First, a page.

Wednesday, May 14, 2008

Unfinished Business...

Wha? Daredevil got smacked around that way by the Gladiator? But... not fair! What happened then?

Oh, yeah. Cannot just leave it that way now, can I? It kind of leaves a bad taste in your mouth.
So, what happened afterwards?
Obviously, in the end, DD kicked Melvin's ass and returned him to the loving care of the psychiatric hospital. Here's how it happened.

We left Daredevil KOed by the Gladiator, courtesy of some chair swatting and a couple of well placed "help yourself!" gut punches. The Gladiator leaves the now deserted restaurant.
When Matt wakes up, he finds himself in the back of a police car, handcuffed. He still has his costume on. In fact, outside, two policemen are arguing over the licitness of removing his mask, in the light of the new superhero registration laws (DD is an unregistered superhero).
Fortunately, it is as true today as it was in the Stan Lee era: a civil servant won't remove your mask if there's even the remote risk of his ass being sued because of it:

If you say so...
While in the car, DD hears a voice apparently made inaudible to a normal human ear. It is also muffled so as to make it unrecognizable (personally I imagined it as the voice of the bad guy of the Saw series). The voice taunts him and tells him that, with his wallet left behind with the rest of his civilian clothes in the restaurant, they now know his new home address. Also, Milla had probably reached the apartment by then, and the crazed Gladiator is heading there. Once again, another loved woman is about to be killed by one of his enemies. And there's nothing Matt can do about it now, being handcuffed and about to be brought away by the police, presumably to the CSA and the 42 prison.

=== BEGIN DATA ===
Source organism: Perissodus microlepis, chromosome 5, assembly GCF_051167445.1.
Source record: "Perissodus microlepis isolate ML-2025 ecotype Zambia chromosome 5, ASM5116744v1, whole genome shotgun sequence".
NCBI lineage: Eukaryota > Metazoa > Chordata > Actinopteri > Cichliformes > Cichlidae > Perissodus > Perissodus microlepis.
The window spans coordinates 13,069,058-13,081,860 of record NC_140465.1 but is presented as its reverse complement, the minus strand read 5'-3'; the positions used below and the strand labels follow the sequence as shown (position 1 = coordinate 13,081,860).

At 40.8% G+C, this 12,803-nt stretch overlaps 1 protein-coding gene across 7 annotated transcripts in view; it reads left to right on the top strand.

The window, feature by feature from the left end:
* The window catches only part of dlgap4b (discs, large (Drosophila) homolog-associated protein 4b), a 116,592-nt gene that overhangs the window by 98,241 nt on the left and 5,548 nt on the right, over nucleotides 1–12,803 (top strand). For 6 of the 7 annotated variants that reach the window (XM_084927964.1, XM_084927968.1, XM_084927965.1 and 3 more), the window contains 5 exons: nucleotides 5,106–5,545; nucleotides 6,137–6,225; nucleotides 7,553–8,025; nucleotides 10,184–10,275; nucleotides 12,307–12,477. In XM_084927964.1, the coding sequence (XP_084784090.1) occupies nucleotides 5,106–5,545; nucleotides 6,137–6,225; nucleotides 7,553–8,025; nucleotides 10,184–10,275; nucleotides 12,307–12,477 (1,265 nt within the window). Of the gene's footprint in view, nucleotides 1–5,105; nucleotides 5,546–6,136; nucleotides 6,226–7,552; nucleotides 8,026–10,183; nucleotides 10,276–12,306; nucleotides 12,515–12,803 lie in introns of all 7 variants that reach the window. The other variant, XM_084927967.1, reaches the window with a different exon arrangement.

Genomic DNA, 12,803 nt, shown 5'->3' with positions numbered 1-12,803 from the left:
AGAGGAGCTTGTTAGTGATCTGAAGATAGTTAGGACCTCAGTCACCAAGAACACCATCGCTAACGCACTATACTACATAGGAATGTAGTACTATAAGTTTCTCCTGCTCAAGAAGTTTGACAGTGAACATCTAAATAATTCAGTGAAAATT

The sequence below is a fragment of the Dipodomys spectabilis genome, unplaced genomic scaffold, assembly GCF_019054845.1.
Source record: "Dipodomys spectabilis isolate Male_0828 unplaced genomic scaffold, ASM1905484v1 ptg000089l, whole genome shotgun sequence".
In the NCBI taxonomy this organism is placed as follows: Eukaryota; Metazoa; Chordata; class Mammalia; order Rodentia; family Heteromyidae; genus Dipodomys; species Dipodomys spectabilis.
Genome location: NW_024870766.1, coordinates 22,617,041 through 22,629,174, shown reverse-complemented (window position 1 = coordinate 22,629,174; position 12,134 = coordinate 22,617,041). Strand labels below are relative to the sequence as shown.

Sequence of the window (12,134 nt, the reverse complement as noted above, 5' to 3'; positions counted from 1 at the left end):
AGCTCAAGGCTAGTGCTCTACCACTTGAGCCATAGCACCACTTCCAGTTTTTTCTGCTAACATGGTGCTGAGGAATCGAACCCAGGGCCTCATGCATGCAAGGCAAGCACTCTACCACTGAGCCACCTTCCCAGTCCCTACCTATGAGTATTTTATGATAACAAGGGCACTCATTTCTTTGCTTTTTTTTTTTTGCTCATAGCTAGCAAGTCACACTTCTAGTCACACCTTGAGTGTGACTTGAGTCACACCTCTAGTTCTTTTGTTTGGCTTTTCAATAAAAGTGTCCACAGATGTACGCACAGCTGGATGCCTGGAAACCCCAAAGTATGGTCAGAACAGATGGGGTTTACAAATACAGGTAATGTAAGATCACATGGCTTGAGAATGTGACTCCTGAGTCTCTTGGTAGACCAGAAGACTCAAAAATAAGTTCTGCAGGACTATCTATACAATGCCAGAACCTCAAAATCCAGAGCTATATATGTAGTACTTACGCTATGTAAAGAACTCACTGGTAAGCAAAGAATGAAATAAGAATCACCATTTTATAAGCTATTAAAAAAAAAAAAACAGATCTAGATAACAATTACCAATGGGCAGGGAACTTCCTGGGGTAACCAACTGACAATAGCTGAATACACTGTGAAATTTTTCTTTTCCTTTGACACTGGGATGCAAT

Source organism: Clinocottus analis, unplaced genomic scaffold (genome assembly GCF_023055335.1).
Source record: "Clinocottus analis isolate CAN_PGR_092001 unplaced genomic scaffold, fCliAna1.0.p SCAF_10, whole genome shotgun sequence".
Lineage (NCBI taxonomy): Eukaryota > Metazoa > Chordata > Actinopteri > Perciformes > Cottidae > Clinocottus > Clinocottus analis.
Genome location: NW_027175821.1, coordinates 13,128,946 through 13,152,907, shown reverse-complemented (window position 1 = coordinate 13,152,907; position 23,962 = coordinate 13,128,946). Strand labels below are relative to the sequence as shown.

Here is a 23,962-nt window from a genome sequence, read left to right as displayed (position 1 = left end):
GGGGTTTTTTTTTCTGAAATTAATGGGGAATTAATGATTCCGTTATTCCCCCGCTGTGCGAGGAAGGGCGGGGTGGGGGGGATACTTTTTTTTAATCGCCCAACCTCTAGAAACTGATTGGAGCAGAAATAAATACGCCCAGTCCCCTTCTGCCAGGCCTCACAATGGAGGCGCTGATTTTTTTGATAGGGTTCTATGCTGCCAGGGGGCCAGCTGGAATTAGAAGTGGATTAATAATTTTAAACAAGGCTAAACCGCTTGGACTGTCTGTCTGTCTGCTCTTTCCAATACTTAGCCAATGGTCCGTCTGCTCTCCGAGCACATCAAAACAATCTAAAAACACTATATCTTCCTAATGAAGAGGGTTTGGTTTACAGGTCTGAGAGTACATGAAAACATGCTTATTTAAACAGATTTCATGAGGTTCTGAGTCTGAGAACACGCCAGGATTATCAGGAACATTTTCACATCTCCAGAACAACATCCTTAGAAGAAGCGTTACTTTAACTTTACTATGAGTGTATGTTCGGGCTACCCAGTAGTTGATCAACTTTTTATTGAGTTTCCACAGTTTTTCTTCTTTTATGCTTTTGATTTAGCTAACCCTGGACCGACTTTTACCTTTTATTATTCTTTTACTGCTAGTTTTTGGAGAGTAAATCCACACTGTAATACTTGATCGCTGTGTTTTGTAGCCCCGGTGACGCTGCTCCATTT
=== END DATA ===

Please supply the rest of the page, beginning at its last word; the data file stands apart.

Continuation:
After having some more whiny inner monologue and having begged the cop who is driving the car he's in, to no avail, to let him go, Matt finally stops acting like a guy who fools around in a fancy devil costume and remembers that he's Daredevil.

So he busts the car door open with a well placed double kick, and jumps out of the car. The cops try to stop him, but a few acrobatic feats are all our Man Without Fear needs to dodge their bullets, steal the keys to his handcuffs and leap away into the night.

Daredevil rushes to save Milla. He finds his apartment in a mess, the door opened. With the help of his senses he deduces that Melvin wanted to lure him somewhere else. He goes back to the rooftops, hoping that Milla calls for help, so that he can locate her before it's too late.
Milla is in a nearby rooftop with Melvin, shocked, her pretty face badly beaten. Nevertheless, she tries to reason with the large man, trying to make him remember that he's a good guy, a honest man who doesn't kill. Her words manage to pierce Melvin's mind for maybe a couple of instants, but whatever the cause of his madness, it proves to be stronger than the blind woman's words. Milla must be sacrificed:

... and I am the walrus. Fortunately, Daredevil arrives. Once more, he attempts to negotiate, and once more, Melvin answers by being totally uncooperative, specifically by dropping Milla from the rooftop and throwing a pair of circular sawblades at Daredevil.

(what a bastard).